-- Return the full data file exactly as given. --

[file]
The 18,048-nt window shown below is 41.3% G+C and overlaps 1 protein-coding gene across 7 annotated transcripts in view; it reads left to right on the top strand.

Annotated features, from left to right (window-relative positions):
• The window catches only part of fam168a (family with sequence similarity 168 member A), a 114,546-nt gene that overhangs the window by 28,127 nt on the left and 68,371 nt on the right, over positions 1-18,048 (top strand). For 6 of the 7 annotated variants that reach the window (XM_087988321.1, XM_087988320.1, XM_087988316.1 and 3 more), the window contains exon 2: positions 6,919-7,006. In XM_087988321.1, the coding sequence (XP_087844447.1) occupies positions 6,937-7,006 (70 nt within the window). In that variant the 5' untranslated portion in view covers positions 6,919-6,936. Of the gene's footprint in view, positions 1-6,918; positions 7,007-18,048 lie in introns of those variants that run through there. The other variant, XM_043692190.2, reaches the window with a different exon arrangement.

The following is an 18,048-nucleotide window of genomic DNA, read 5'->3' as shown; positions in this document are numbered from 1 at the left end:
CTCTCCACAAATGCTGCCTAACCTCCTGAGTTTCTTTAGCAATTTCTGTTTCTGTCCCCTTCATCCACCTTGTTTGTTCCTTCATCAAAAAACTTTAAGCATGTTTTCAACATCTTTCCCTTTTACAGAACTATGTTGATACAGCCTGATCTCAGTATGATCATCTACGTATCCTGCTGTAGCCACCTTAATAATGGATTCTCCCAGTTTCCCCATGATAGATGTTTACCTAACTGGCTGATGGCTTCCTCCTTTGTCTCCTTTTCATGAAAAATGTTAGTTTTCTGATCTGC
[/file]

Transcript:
The 18,048-nt window shown below is 41.3% G+C and overlaps 1 protein-coding gene across 7 annotated transcripts in view; it reads left to right on the top strand.

Annotated features, from left to right (window-relative positions):
• The window catches only part of fam168a (family with sequence similarity 168 member A), a 114,546-nt gene that overhangs the window by 28,127 nt on the left and 68,371 nt on the right, over positions 1-18,048 (top strand). For 6 of the 7 annotated variants that reach the window (XM_087988321.1, XM_087988320.1, XM_087988316.1 and 3 more), the window contains exon 2: positions 6,919-7,006. In XM_087988321.1, the coding sequence (XP_087844447.1) occupies positions 6,937-7,006 (70 nt within the window). In that variant the 5' untranslated portion in view covers positions 6,919-6,936. Of the gene's footprint in view, positions 1-6,918; positions 7,007-18,048 lie in introns of those variants that run through there. The other variant, XM_043692190.2, reaches the window with a different exon arrangement.

The following is an 18,048-nucleotide window of genomic DNA, read 5'->3' as shown; positions in this document are numbered from 1 at the left end:
CTCTCCACAAATGCTGCCTAACCTCCTGAGTTTCTTTAGCAATTTCTGTTTCTGTCCCCTTCATCCACCTTGTTTGTTCCTTCATCAAAAAACTTTAAGCATGTTTTCAACATCTTTCCCTTTTACAGAACTATGTTGATACAGCCTGATCTCAGTATGATCATCTACGTATCCTGCTGTAGCCACCTTAATAATGGATTCTCCCAGTTTCCCCATGATAGATGTTTACCTAACTGGCTGATGGCTTCCTCCTTTGTCTCCTTTTCATGAAAAATGTTAGTTTTCTGATCTGC